The secret of a good night’s kip
David G. Green
The Lord Chancellor and the Lord Chief Justice must sleep soundly at night in their grandly wallpapered piles. Neither – to judge by their pronouncements – expects to be woken by thieves prowling around their homes.
Lord Irvine of Lairg weighed in yesterday on the side of Lord Chief Justice Woolf by calling for fewer criminals to be sent to jail. He said they should be given ‘community sentences’ instead. Both men exude a complacency that goes with a chauffeur-driven lifestyle and a smug contempt for the ‘unsophisticated’ views of ordinary people.
They believe from the safety of their Establishment bubble, that prison fails to rehabilitate offenders. About 55% of inmates are re-convicted within two years of release from jail and, therefore, according to the noble, lords prison does not work. But they neglect two facts.
First, the re-conviction rate two years after completing community sentences is about the same as the rate for jailed offenders. Second, offenders undergoing community sentences are free to commit crimes during their sentence, whereas prison inmates cannot break into houses or steal cars. Their lordship forget that protecting the public is as essential a part of the justice system as transforming rogues into good citizens.
True, prison has not proved to be a particularly good way of reforming criminals, but it does protect the public. Instead of increasing the use of community sentences, it would be more rational to seek out a method of dealing with crime that achieves both aims: protecting the public and more effectively encouraging criminals to lead a law-abiding life on release.
Lords Woolf and Irvine appear to be unaware that in America more effective methods are being evolved to achieve better rehabilitation results without sacrificing public protection. In America, the first aim has been to get public protection right, and experience over the last 20-30 years has shown that increasing the risk of punishment reduces crime, partly through deterrence and partly by ‘incapacitating’ offenders.
A study carried out by the US Department of Justice found that, from 1981 to 1995, the risk of imprisonment increased in the USA and the crime rate fell; while in England and Wales the opposite happened: the risk of imprisonment fell and the crime rate increased.
Take burglary as an example: in the USA the number of imprisoned burglars for every 1,000 alleged burglars, increased from 5.5 in 1981 to 8.4 in 1994. In England and Wales the number of imprisoned burglars per 1,000 alleged burglars fell from 7.8 in 1981 to only 2.2 in 1995.
And guess what happened to the burglary rate? In the USA, burglaries per 1,000 households fell by about half from 105.9 in 1981 to 54.4 in 1994. In England and Wales, burglaries per 1,000 households increased from 40.9 in 1981 to 82.9 in 1995. Despite falls in burglary in this country in the last few years, we are still more likely than the Americans to have our houses broken into.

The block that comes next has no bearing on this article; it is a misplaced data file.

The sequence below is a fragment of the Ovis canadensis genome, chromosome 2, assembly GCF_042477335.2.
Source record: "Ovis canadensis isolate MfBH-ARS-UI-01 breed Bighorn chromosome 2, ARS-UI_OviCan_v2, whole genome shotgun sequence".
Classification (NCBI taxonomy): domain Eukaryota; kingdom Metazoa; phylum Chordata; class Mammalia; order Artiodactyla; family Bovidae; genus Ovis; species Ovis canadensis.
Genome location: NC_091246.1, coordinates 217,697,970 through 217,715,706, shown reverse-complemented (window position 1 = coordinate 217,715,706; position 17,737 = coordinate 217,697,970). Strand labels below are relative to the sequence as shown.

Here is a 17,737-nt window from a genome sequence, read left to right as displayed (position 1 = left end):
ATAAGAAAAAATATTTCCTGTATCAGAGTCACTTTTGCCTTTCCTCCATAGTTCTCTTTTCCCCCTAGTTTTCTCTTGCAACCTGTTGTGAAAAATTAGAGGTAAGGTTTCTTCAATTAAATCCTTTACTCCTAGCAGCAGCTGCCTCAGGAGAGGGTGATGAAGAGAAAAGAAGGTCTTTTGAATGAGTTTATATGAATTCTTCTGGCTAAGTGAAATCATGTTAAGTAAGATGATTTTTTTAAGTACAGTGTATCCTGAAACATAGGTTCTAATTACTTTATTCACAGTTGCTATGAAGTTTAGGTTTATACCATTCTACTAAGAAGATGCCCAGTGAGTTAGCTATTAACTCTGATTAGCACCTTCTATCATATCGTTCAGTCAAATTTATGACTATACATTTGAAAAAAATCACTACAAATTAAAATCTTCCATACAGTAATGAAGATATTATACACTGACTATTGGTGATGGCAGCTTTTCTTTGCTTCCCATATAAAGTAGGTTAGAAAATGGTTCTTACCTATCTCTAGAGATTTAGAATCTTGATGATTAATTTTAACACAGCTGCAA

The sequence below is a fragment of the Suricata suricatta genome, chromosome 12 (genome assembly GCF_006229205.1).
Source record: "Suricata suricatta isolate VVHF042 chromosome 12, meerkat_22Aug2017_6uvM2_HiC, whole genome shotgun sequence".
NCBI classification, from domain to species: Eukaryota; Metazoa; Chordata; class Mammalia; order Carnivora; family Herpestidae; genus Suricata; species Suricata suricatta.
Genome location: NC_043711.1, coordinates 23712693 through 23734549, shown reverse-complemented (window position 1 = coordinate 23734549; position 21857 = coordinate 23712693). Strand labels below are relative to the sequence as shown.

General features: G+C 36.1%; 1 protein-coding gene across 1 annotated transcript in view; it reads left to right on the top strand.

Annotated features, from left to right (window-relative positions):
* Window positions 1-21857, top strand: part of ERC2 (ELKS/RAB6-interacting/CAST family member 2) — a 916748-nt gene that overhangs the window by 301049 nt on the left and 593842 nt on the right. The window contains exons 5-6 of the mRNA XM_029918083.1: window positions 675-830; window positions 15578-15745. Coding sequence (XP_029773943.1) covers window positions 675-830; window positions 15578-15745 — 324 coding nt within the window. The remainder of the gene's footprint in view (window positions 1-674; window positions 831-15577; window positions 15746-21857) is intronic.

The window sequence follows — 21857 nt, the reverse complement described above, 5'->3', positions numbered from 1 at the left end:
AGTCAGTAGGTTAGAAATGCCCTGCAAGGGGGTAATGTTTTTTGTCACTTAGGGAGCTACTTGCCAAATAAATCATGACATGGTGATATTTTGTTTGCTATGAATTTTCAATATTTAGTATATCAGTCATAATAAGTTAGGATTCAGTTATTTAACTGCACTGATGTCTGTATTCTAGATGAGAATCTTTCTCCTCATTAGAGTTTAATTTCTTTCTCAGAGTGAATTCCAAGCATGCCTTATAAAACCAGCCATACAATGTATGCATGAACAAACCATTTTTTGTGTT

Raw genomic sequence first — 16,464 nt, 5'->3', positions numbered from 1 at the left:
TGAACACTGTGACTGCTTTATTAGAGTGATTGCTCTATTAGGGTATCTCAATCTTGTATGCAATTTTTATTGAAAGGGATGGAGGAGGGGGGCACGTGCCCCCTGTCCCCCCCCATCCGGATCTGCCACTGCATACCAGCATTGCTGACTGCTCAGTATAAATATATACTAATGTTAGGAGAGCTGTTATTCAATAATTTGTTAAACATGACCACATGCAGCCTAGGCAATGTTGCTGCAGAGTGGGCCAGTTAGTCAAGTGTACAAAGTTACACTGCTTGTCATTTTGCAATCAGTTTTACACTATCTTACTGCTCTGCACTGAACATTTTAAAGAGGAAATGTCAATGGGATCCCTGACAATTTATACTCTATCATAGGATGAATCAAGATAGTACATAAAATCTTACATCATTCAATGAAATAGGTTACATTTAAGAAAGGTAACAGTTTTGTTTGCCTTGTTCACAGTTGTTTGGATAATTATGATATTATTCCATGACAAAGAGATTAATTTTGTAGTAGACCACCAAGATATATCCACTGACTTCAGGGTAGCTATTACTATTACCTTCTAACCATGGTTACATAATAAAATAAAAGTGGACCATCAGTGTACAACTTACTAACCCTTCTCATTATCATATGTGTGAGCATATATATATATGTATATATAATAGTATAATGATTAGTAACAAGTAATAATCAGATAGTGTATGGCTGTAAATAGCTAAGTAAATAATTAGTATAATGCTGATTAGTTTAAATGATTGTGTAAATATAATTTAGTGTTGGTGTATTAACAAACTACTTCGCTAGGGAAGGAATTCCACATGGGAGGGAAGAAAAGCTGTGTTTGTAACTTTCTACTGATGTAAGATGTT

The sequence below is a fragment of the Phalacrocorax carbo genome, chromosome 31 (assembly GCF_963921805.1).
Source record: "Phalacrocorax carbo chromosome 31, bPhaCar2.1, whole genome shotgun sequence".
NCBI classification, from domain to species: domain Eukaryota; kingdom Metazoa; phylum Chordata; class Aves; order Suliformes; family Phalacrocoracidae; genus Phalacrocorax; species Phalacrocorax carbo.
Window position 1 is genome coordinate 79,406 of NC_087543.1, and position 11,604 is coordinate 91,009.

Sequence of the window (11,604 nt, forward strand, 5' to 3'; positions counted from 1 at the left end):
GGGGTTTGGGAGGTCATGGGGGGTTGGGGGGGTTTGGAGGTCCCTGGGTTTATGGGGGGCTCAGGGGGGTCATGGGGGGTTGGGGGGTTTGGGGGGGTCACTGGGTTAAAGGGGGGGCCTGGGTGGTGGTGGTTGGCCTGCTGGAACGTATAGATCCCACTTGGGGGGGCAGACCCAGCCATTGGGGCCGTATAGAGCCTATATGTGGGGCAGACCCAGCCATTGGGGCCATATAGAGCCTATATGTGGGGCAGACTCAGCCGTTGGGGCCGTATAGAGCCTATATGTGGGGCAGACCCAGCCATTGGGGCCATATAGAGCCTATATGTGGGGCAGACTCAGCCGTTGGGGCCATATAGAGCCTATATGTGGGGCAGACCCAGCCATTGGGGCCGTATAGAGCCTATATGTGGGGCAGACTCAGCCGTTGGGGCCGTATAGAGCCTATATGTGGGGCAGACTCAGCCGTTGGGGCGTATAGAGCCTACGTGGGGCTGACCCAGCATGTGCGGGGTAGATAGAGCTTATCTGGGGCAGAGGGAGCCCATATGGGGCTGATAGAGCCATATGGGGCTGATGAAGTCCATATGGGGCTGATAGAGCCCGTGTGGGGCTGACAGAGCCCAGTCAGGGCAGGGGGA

But the American strategy is not about locking people up and throwing away the key. They have made sustained efforts to find ways of changing offender behaviour. The results have not been stunning, but they have been worthwhile. Offenders are often impulsive, aggressive, or unable to put themselves in other people’s shoes. They may be the kind of person who shouts ‘What are you looking at?’ if you accidentally catch their eye in the street. The most effective rehabilitation schemes rely on clinical psychologists working with each individual to change the attitudes that incline them to crime. By working with them over a prolonged period, psychologists have found that they can reduce offending by about ten percentage points that would mean a reduction in this country from about 55% to about 45%. Some of these schemes have been effective outside prison, but they work best in jail where strict compliance can be ensured.
One of the more effective US schemes has been carried out in Delaware. It takes some of the hardest cases, criminals with a drug problem, and puts them through a programme lasting 12-15 months just prior to release from jail. Even so, it alone only made a small difference. About 70% of participants were back on drugs within 18 months, compared with 81% of a control group of similar offenders. Most offenders, without continuing support, soon slipped back into their old ways. However, when combined with a follow-up programme on release from jail, the results were more striking. It required offenders to be in residential care for the first three months, where training concentrated on job readiness, interview technique and preparing job applications. For the next six months, offenders had to return once a week for group support sessions, not unlike Alcoholics Anonymous programmes. Of those offenders who had undergone the in-prison programme of 15 months and the follow-up regime, only 24% were back on drugs within 18 months.
Contrary to Lord Woolf’s beliefs, the evidence does not suggest that we should put fewer people in jail, it implies that we should impose longer sentences but simultaneously re-focus the prison authorities on the effective rehabilitation of offenders combined with strict follow-up after release. We should not be jailing fewer criminals, but more of them – and for longer too.